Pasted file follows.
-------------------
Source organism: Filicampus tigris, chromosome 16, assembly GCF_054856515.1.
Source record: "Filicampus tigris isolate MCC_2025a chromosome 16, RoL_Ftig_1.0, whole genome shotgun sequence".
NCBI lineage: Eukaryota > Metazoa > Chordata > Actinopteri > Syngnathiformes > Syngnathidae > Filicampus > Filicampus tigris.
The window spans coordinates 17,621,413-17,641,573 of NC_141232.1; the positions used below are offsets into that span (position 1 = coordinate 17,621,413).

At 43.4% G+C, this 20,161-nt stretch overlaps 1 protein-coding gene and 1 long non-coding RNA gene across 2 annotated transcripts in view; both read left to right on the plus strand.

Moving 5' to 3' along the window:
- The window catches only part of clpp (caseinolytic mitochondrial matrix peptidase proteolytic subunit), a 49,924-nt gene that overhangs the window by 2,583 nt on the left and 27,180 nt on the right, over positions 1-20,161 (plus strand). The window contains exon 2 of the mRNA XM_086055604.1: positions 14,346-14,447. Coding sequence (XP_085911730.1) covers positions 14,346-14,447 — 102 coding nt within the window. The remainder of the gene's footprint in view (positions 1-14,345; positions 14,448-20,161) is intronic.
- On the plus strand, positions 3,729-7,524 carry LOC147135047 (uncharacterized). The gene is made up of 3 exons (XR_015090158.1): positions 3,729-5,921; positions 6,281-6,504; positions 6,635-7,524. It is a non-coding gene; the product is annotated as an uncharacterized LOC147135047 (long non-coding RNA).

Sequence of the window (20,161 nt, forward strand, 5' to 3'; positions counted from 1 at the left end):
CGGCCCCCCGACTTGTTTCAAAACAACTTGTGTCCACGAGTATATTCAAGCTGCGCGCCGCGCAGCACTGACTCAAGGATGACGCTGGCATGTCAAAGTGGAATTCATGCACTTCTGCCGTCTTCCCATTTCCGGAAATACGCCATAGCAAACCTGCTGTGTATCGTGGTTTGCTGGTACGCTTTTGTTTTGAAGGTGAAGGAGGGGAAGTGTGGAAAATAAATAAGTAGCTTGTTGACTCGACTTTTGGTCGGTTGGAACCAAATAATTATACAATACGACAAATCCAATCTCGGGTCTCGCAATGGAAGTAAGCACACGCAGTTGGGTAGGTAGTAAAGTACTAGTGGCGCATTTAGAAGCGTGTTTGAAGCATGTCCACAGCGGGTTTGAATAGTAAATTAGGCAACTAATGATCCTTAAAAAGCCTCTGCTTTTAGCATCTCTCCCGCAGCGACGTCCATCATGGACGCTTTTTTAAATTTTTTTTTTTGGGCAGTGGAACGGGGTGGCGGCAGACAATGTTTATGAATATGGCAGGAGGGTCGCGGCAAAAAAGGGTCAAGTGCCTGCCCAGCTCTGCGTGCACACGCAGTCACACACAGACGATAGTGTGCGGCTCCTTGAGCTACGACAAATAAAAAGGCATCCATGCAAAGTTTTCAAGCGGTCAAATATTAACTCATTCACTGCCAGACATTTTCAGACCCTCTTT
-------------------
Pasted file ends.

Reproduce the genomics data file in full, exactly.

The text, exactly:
Source organism: Filicampus tigris, chromosome 16, assembly GCF_054856515.1.
Source record: "Filicampus tigris isolate MCC_2025a chromosome 16, RoL_Ftig_1.0, whole genome shotgun sequence".
NCBI lineage: Eukaryota > Metazoa > Chordata > Actinopteri > Syngnathiformes > Syngnathidae > Filicampus > Filicampus tigris.
The window spans coordinates 17,621,413-17,641,573 of NC_141232.1; the positions used below are offsets into that span (position 1 = coordinate 17,621,413).

At 43.4% G+C, this 20,161-nt stretch overlaps 1 protein-coding gene and 1 long non-coding RNA gene across 2 annotated transcripts in view; both read left to right on the plus strand.

Moving 5' to 3' along the window:
- The window catches only part of clpp (caseinolytic mitochondrial matrix peptidase proteolytic subunit), a 49,924-nt gene that overhangs the window by 2,583 nt on the left and 27,180 nt on the right, over positions 1-20,161 (plus strand). The window contains exon 2 of the mRNA XM_086055604.1: positions 14,346-14,447. Coding sequence (XP_085911730.1) covers positions 14,346-14,447 — 102 coding nt within the window. The remainder of the gene's footprint in view (positions 1-14,345; positions 14,448-20,161) is intronic.
- On the plus strand, positions 3,729-7,524 carry LOC147135047 (uncharacterized). The gene is made up of 3 exons (XR_015090158.1): positions 3,729-5,921; positions 6,281-6,504; positions 6,635-7,524. It is a non-coding gene; the product is annotated as an uncharacterized LOC147135047 (long non-coding RNA).

Sequence of the window (20,161 nt, forward strand, 5' to 3'; positions counted from 1 at the left end):
CGGCCCCCCGACTTGTTTCAAAACAACTTGTGTCCACGAGTATATTCAAGCTGCGCGCCGCGCAGCACTGACTCAAGGATGACGCTGGCATGTCAAAGTGGAATTCATGCACTTCTGCCGTCTTCCCATTTCCGGAAATACGCCATAGCAAACCTGCTGTGTATCGTGGTTTGCTGGTACGCTTTTGTTTTGAAGGTGAAGGAGGGGAAGTGTGGAAAATAAATAAGTAGCTTGTTGACTCGACTTTTGGTCGGTTGGAACCAAATAATTATACAATACGACAAATCCAATCTCGGGTCTCGCAATGGAAGTAAGCACACGCAGTTGGGTAGGTAGTAAAGTACTAGTGGCGCATTTAGAAGCGTGTTTGAAGCATGTCCACAGCGGGTTTGAATAGTAAATTAGGCAACTAATGATCCTTAAAAAGCCTCTGCTTTTAGCATCTCTCCCGCAGCGACGTCCATCATGGACGCTTTTTTAAATTTTTTTTTTTGGGCAGTGGAACGGGGTGGCGGCAGACAATGTTTATGAATATGGCAGGAGGGTCGCGGCAAAAAAGGGTCAAGTGCCTGCCCAGCTCTGCGTGCACACGCAGTCACACACAGACGATAGTGTGCGGCTCCTTGAGCTACGACAAATAAAAAGGCATCCATGCAAAGTTTTCAAGCGGTCAAATATTAACTCATTCACTGCCAGACATTTTCAGACCCTCTTT